Jones Fracture of the fifth metatarsal – what to know.

A Jones fracture is a break in the fifth metatarsal bone of the foot. This type of fracture can be difficult to heal. In this blog post, we will discuss Jones fracture management and when to fix it surgically.

What is a Jones fracture?

A Jones fracture is a break in the fifth metatarsal bone of the foot at a very specific location. This type of fracture can be difficult to treat because it just so happens to occur at a location in the metatarsal bone where the blood flow is reduced. This is called the “watershed” zone of the metatarsal and can predispose the healing process to a delay-union (takes longer than expected to heal) or a non-union (doesn’t heal at all).

The metatarsals are the next layer of bones that connects with all the toes. Injuries can occur in a variety of ways including overuse (like a stress fracture), twisting the foot, direct trauma (car driving over the foot), and landing incorrectly.

This is an extremely common sports injury and is common amongst NFL athletes. The mechanism of injury involves landing on the outside part of the foot causing the front of the foot to bend the break occurs at the base of the 5th metatarsal. Pain will occur at the site of the injury and the patient will have difficulty walking. After the injury, the usual signs of trauma will develop like swelling, bruising, and redness.

How is it diagnosed and treated?

The diagnosis of a Jones fracture is made with a combination of medical history, physical examination, and imaging studies. X-rays are typically the first line of imaging and all that is necessary so an MRI and CT scan is usually not necessary unless other injuries are suspected. Usually, advanced imaging studies are ordered when a Jones fracture either goes undiagnosed and presents as a delayed or non-union, or if the fracture is treated non-surgically or surgically and delayed healing is encountered. A CT scan is a more accurate way to assess the extent of healing compared to a conventional x-ray.

Once the diagnosis is made, treatment options can be discussed. Treatment options for a Jones fracture include conservative (non-surgical) or surgical management.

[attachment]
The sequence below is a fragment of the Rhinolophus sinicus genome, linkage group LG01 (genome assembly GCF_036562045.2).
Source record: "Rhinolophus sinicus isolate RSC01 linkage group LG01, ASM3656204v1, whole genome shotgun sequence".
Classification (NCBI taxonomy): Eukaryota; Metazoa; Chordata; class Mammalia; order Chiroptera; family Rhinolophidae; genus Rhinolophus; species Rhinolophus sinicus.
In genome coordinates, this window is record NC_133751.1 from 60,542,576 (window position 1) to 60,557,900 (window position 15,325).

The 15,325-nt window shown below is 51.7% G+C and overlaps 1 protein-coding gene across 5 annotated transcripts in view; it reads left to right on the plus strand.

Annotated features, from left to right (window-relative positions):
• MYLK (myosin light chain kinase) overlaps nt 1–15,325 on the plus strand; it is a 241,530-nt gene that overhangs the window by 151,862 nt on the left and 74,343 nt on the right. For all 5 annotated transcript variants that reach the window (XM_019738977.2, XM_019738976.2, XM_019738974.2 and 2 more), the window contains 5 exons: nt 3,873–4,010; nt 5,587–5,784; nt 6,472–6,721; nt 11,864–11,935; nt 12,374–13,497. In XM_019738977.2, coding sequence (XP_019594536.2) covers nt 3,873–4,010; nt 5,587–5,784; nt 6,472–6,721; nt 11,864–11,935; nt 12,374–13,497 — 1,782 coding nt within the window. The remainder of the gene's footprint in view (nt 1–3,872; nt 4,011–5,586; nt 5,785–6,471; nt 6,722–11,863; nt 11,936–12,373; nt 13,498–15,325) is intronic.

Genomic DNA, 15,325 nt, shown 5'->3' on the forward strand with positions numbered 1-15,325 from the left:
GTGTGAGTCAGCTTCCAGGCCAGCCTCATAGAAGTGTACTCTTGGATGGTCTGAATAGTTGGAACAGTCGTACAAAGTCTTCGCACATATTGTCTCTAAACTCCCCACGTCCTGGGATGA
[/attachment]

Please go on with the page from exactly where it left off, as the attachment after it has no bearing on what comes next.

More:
Non-surgical management includes rest, ice, elevation, and immobilization in a boot or cast. This option is typically chosen for patients who are not as active and requires strict non-weight bearing either in a fiberglass cast or removable boot until some healing is seen on the x-ray.

Surgical treatment is recommended in most cases especially for the active/athletic population to minimize complications associated with decreased blood flow at the side of the fracture. Surgery is performed under anesthesia at the hospital or surgical center and the patient goes home the same day. Usually, the procedure takes no more than 45 minutes.

In most cases, a single screw can be applied through a minimally invasive approach. This is called an intramedullary screw because it sits inside the inner canal of the bone to keep the fracture stable. A small incision is placed just beyond the bone and using orthopedic fixation techniques and intra-operative x-ray, a screw can be inserted.

Once the screw is inserted, a few sutures are placed to close the small incision. A splint is applied to the leg and the patient needs to remain non-weight bearing (crutches, knee scooter, iWalk, etc…). At the 2-week post-op appointment sutures are removed and updated imaging is obtained. If everything appears stable, sometimes protected weight bearing can be initiated in a CAM walker. Physical therapy is commenced once the sutures are removed and the patient is transitioned into the CAM boot.

Return to baseline athletics should only be considered once the bone appears fully healed on an x-ray which is usually a few months after the injury.

What are the risks associated with a Jones fracture, and how can they be minimized?

The biggest risk associated with a Jones fracture is a delayed or non-union. This can be minimized by undergoing surgery to have the fracture stabilized with orthopedic hardware. I will always recommend surgery to my active/athletic population.

Optimizing bone metabolism is important. Vitamin D supplementation is encouraged and if a patient has been significantly deficient in the past checking the vitamin D level in the blood could be considered. If a patient smokes, cessation is encouraged as this significantly impairs bone healing.

Jones fracture surgery is a common procedure with high success rates. If you are faced with this injury, be sure to consult with your doctor about the best course of action for you. Surgery may be the best option to minimize healing complications and get you back on the field as soon as possible.

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